As for the lack of cooperation with NGOs in the preparation of the periodic report, Yury Ambrazevich noted that the Convention does not provide for such an obligation, while earlier cooperation with NGOs was conducted in the preparation of the report under the Universal Periodic Review at the Human Rights Council.

Special attention of the Committee was given the situation of the Roma, the problems of stateless persons and migrants in the Republic of Belarus, which was highlighted in their alternative reports by the civil society groups. Representatives of the government agencies were asked questions regarding the alarming reports on discrimination and profiling of Roma by law enforcement officials, the use of hate speech against them, difficulty in access to housing, education and medical care. UN experts recalled the ‘strange law on social parasitism’, wondering how a non-working citizen can be forced to pay compensation for the unpaid taxes, and mass arrests in March for taking part in protests against the law. It was noted that particularly vulnerable in such a situation are the representatives of the Roma people, who cannot get a job or are forced to leave for employment in Russia.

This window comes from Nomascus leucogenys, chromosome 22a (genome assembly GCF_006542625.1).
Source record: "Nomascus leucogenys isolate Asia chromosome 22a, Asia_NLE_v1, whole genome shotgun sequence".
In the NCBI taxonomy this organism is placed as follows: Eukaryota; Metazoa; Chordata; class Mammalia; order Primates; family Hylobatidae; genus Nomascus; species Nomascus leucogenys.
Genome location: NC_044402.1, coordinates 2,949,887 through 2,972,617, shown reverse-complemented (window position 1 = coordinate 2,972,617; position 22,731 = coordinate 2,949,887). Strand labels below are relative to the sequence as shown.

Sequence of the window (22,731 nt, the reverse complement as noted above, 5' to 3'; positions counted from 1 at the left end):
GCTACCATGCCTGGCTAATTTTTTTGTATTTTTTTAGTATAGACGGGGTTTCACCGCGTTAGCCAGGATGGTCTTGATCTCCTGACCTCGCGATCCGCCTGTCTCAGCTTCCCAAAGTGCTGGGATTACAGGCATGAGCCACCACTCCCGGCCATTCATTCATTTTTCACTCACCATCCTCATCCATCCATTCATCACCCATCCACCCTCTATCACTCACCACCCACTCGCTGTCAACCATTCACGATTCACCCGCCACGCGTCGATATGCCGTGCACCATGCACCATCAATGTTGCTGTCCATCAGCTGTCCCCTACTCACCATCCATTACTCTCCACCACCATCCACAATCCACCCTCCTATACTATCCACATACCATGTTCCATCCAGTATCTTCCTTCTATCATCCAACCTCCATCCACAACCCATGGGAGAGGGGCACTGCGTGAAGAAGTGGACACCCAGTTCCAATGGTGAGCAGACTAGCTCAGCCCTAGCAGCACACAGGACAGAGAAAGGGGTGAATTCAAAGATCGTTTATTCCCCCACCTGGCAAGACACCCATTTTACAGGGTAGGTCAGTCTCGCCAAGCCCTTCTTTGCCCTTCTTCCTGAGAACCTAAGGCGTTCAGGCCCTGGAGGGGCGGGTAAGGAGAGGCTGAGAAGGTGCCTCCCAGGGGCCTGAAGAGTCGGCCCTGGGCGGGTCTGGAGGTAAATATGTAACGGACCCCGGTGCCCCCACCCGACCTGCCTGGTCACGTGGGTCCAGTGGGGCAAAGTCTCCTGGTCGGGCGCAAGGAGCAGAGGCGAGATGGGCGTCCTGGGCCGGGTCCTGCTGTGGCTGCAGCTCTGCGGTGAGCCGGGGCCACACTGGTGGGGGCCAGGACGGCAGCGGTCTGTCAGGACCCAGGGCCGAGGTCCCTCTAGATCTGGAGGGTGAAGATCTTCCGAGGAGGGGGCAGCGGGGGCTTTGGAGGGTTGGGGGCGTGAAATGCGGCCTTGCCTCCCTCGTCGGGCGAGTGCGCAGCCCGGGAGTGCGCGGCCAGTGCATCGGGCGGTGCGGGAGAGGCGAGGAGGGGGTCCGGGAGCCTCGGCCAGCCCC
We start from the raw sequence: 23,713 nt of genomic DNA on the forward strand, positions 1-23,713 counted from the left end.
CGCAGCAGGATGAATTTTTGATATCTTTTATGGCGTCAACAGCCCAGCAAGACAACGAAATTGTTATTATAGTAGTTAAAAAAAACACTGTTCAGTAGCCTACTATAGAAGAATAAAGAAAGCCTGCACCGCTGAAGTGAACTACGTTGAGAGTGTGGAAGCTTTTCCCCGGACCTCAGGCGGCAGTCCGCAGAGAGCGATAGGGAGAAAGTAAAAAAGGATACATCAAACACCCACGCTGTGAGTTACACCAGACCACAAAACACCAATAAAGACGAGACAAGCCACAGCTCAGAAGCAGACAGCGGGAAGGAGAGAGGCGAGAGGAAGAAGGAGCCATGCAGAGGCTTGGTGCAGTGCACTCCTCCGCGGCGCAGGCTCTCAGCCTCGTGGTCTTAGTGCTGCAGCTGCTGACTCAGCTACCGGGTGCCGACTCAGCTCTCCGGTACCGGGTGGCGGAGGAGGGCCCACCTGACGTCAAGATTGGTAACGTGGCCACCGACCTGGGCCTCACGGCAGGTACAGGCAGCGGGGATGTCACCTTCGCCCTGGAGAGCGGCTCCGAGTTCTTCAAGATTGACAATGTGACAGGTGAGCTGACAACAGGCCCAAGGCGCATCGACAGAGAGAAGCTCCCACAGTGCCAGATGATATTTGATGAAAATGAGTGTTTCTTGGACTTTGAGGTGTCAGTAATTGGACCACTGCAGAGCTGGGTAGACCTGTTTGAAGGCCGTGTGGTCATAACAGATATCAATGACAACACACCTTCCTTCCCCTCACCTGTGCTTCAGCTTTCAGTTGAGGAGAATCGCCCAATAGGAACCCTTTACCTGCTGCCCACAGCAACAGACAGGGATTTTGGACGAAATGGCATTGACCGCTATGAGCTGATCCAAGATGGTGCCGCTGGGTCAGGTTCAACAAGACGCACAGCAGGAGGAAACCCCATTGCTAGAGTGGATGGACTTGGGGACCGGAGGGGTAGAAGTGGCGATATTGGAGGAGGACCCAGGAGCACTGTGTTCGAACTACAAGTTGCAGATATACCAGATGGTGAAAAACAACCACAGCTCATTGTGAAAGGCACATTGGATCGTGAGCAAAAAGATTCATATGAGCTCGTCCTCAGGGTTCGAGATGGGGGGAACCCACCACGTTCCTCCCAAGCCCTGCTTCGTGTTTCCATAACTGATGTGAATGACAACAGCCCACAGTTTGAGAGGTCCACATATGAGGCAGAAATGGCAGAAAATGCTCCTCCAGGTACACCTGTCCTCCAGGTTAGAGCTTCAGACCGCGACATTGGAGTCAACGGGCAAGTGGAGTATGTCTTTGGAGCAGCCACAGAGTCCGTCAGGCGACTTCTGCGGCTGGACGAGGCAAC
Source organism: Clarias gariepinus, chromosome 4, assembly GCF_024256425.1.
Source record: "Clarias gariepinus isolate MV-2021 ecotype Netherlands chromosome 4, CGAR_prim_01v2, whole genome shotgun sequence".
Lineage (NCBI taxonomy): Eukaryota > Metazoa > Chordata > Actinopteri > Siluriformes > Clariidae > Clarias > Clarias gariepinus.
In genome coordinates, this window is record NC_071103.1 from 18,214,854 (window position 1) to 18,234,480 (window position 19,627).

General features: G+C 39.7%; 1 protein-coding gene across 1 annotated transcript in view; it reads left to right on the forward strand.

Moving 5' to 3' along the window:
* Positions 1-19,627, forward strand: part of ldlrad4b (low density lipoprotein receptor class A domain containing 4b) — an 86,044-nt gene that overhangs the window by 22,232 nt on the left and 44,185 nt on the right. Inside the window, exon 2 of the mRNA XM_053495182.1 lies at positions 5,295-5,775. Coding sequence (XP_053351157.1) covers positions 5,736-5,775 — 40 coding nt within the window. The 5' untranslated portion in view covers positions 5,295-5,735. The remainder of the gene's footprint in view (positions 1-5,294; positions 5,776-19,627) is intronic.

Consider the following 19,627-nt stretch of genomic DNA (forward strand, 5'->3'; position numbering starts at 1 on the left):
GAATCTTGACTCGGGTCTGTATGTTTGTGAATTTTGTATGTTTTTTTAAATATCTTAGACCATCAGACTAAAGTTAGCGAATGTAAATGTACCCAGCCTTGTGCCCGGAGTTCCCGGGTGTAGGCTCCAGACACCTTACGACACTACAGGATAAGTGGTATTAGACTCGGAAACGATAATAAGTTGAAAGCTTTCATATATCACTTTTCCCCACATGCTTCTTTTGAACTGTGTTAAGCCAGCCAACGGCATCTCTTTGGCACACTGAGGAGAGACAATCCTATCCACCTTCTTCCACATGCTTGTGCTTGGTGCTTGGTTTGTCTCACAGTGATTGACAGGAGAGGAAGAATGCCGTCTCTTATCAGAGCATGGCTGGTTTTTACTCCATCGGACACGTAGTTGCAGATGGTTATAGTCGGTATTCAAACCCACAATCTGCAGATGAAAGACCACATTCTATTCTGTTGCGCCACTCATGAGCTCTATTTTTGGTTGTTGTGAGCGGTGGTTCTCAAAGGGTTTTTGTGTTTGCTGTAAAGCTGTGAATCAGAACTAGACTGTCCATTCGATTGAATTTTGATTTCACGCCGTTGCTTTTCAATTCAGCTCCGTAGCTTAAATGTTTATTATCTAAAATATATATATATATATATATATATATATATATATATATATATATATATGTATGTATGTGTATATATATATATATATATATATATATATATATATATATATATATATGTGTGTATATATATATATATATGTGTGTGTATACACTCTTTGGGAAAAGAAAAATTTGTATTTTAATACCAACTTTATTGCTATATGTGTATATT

In a comment on the issue of the infamous Decree No. 3 and the ‘very heavy burden which lies on the Roma people’, head of the official delegation said that it applies to all the people with low incomes, if they do not legalize their incomes.

Finally, Yury Ambrazevich thanked the Committee members for their professionalism, noting that they represent almost all the continents, but regretted that ‘there are no Gypsies on the Committee.’

After examining the State report, the Committee is expected to provide its views and recommendations in the form of ‘concluding observations’. The work of the 94th session of the UN Committee on the Elimination of Racial Discrimination in Geneva will continue until December 8.